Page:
9 Most Counterfeited Products in America

April 16, 2016 by Thomas Frohlich

More than 24 million containers enter the U.S. each year: 11 million of them arrive by sea, another 10 million by truck, and 3 million arrive by rail. An additional quarter billion cargo, postal, and express consignment packages arrive via air. Of all products coming into the country last year, the U.S. government seized 28,865 shipments containing counterfeit products — items that infringe on U.S. trademarks and copyrights. 24/7 Wall St. reviewed the nine counterfeit products most often seized by authorities.

Based on U.S. Customs and Border Protection (CBP) seizures, the volume of counterfeit products entering the U.S. market increased by 25% from fiscal 2014 to 2015. In an interview with 24/7 Wall St., Cynthia Whittenburg, executive director of Trade Policy and Programs with the CBP, said the increase in seized counterfeits is due to both the overall rise in all shipments as well as to improved enforcement techniques.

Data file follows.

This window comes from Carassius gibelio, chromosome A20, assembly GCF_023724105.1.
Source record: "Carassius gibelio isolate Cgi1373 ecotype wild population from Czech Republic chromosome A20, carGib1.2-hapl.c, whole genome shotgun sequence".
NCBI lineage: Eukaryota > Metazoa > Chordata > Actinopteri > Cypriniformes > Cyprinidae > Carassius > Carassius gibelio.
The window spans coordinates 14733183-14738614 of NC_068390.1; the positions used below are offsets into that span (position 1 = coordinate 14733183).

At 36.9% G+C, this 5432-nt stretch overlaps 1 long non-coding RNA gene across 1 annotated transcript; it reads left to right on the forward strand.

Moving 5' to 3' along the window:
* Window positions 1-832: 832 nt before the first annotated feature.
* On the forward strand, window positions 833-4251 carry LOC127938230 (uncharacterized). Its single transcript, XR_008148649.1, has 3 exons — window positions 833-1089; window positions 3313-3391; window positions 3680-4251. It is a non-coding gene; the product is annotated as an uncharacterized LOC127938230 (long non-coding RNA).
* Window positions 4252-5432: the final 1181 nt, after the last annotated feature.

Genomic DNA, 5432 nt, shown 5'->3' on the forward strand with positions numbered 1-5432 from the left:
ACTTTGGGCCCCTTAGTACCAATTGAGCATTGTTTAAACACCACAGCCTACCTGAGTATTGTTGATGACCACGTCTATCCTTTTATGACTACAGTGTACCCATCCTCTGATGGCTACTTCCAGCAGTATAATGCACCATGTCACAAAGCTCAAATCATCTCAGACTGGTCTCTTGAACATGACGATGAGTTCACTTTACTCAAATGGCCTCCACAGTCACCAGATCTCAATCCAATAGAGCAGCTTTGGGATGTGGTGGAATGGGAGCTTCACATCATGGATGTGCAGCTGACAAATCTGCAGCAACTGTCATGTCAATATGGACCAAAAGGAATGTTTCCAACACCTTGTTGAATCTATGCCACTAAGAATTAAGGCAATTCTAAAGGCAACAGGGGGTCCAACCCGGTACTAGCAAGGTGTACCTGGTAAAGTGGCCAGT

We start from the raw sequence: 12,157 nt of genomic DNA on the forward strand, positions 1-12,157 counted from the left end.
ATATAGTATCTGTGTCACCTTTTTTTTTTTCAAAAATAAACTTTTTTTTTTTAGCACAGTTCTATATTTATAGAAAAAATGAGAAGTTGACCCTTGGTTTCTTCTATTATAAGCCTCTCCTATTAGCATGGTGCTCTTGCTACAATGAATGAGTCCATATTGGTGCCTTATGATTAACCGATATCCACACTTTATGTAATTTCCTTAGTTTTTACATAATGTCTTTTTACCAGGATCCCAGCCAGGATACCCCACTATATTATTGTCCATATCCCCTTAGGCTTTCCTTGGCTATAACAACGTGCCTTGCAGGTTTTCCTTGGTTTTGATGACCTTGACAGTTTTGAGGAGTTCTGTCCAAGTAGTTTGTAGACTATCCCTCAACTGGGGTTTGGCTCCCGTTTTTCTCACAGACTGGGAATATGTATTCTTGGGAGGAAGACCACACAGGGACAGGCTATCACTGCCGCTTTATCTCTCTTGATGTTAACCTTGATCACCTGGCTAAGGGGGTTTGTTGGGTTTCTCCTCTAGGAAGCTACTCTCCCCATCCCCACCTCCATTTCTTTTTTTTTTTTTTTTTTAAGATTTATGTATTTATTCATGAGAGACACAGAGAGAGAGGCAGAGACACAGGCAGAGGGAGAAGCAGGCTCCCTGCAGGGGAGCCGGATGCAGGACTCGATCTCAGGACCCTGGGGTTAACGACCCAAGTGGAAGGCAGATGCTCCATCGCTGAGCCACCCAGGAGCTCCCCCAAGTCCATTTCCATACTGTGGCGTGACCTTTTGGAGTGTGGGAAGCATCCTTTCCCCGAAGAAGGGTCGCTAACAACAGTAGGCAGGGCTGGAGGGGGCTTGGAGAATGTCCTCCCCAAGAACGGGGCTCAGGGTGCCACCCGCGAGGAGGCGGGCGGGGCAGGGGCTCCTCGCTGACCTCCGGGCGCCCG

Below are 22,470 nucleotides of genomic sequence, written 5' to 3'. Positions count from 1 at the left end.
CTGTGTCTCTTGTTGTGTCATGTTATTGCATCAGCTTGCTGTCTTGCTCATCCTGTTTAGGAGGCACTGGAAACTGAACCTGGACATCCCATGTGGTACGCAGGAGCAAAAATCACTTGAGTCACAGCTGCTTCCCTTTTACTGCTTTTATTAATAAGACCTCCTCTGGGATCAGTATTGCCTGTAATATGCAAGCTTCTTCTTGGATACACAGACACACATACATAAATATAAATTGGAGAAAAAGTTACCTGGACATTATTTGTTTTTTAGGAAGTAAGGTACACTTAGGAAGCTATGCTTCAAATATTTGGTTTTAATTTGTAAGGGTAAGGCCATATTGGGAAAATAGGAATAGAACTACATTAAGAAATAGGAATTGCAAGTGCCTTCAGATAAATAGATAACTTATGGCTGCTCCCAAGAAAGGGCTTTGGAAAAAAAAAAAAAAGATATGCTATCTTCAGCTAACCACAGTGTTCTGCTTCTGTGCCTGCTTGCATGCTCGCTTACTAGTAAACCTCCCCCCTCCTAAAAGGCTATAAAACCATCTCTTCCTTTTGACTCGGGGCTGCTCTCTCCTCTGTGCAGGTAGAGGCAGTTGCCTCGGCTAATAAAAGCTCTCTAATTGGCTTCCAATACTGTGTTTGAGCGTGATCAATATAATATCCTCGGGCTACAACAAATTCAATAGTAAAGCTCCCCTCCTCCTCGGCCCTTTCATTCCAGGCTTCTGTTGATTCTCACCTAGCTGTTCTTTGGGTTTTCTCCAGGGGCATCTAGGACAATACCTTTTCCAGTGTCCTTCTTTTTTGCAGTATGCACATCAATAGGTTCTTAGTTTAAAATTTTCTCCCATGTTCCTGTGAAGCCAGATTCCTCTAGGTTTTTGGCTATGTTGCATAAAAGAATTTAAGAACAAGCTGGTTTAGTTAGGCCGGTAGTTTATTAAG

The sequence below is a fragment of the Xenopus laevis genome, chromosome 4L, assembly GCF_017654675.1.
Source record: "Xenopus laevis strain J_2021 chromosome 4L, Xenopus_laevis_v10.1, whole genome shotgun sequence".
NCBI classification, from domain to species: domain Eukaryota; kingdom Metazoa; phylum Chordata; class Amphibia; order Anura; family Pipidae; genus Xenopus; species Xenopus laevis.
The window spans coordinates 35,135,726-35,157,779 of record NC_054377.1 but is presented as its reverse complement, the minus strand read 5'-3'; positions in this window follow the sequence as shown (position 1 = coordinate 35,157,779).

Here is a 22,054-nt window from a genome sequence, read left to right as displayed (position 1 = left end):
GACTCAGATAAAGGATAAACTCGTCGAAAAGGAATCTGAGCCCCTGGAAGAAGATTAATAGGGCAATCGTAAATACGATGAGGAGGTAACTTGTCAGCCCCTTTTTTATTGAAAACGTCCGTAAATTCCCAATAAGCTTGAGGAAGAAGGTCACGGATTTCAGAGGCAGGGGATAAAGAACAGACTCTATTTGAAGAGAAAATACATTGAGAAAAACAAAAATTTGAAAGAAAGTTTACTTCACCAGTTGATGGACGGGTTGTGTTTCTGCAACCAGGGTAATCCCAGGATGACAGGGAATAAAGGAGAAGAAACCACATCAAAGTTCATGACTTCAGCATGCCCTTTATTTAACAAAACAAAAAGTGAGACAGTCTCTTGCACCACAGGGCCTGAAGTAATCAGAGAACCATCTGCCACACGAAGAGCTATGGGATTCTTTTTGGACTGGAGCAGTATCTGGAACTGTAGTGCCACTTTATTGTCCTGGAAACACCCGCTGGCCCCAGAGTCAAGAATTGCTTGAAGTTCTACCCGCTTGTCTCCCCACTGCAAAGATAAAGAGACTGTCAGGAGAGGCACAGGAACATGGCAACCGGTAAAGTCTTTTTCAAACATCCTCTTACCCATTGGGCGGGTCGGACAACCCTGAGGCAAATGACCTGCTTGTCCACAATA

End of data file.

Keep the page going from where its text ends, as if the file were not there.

The existence of fake items is in part the result of demand for certain products. The top four most counterfeited items, which together represent 60% of all counterfeited products, are all luxury goods. “These are items that in our society are associated with being prosperous,” Whittenburg said. Because many of these highly coveted luxury goods are also out of reach to many Americans, a market for non-genuine versions emerged.

Click here to see America’s most counterfeit items.

The distribution of these knockoff products, which are more affordable but often far lower quality or even dangerous, devalues the brands associated with the genuine items. Not only does the prevalence of counterfeit products have clear economic consequences and other harms, but also many of the dangers are unknown.